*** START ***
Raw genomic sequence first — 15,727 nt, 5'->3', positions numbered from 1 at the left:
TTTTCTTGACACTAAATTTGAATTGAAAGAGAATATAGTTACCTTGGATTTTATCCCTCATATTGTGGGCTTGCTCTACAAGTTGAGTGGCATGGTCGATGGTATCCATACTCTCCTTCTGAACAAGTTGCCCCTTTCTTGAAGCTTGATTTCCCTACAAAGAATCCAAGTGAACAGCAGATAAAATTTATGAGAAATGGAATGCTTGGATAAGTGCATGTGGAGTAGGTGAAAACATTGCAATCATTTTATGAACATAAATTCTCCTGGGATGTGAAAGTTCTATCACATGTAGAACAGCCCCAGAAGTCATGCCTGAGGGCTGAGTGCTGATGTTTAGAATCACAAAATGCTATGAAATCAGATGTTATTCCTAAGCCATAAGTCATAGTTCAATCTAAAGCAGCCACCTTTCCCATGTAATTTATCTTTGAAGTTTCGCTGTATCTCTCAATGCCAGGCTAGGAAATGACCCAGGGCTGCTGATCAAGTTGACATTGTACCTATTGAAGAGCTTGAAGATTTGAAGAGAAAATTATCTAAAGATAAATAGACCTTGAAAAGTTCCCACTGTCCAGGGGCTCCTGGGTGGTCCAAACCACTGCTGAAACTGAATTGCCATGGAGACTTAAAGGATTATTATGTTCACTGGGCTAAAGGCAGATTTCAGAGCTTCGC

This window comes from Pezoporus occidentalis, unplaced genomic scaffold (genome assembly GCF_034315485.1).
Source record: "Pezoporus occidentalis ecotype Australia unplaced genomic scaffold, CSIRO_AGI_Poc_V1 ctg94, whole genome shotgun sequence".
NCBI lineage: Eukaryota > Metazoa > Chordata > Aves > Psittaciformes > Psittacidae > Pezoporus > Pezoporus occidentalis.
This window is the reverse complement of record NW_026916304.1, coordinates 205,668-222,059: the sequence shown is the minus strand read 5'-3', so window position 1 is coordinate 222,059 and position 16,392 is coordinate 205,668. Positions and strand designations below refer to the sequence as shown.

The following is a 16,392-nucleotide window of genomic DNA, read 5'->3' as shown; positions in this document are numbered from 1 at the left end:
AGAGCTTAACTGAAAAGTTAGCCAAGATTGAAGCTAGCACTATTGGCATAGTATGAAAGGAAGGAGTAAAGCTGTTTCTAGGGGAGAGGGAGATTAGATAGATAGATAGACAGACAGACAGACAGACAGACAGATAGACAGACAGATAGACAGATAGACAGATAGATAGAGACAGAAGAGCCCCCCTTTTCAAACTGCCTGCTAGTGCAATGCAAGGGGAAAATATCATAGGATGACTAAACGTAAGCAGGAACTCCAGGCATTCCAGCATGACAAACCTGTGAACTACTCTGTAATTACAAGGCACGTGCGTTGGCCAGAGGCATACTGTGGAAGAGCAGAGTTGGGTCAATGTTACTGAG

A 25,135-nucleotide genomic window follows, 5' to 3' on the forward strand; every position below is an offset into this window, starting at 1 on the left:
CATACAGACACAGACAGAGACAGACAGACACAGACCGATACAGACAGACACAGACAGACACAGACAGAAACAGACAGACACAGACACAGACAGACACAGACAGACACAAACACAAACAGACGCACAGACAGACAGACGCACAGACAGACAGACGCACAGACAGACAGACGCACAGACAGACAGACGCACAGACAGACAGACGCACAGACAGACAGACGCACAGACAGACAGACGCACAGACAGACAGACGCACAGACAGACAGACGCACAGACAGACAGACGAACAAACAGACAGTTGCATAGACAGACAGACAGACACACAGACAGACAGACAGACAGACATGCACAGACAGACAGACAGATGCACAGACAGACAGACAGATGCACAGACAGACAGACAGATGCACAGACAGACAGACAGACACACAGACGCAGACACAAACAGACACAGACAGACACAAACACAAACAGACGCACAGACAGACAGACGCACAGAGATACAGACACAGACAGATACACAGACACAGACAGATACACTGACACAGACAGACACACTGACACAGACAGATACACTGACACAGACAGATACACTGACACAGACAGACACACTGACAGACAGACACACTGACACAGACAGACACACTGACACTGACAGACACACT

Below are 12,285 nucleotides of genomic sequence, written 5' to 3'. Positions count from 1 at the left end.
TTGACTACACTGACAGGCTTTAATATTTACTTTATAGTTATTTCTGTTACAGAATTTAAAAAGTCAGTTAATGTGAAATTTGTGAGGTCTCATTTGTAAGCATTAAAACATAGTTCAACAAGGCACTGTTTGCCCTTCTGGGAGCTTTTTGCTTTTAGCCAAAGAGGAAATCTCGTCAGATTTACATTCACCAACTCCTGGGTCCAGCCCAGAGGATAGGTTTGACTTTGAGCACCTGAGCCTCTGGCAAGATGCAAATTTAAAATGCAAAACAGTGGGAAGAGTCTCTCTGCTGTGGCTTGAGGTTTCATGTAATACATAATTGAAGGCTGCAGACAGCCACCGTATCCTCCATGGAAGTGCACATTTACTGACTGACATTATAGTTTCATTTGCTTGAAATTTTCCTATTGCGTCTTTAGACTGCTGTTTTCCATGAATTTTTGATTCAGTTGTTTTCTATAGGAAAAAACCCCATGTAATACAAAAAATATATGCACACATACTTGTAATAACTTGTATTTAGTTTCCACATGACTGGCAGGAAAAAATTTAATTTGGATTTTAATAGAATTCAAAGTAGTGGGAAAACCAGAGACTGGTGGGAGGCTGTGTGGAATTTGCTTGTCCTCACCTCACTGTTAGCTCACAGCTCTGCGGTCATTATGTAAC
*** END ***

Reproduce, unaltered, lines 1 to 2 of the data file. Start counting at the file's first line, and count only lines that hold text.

Raw genomic sequence first — 15,727 nt, 5'->3', positions numbered from 1 at the left:
TTTTCTTGACACTAAATTTGAATTGAAAGAGAATATAGTTACCTTGGATTTTATCCCTCATATTGTGGGCTTGCTCTACAAGTTGAGTGGCATGGTCGATGGTATCCATACTCTCCTTCTGAACAAGTTGCCCCTTTCTTGAAGCTTGATTTCCCTACAAAGAATCCAAGTGAACAGCAGATAAAATTTATGAGAAATGGAATGCTTGGATAAGTGCATGTGGAGTAGGTGAAAACATTGCAATCATTTTATGAACATAAATTCTCCTGGGATGTGAAAGTTCTATCACATGTAGAACAGCCCCAGAAGTCATGCCTGAGGGCTGAGTGCTGATGTTTAGAATCACAAAATGCTATGAAATCAGATGTTATTCCTAAGCCATAAGTCATAGTTCAATCTAAAGCAGCCACCTTTCCCATGTAATTTATCTTTGAAGTTTCGCTGTATCTCTCAATGCCAGGCTAGGAAATGACCCAGGGCTGCTGATCAAGTTGACATTGTACCTATTGAAGAGCTTGAAGATTTGAAGAGAAAATTATCTAAAGATAAATAGACCTTGAAAAGTTCCCACTGTCCAGGGGCTCCTGGGTGGTCCAAACCACTGCTGAAACTGAATTGCCATGGAGACTTAAAGGATTATTATGTTCACTGGGCTAAAGGCAGATTTCAGAGCTTCGC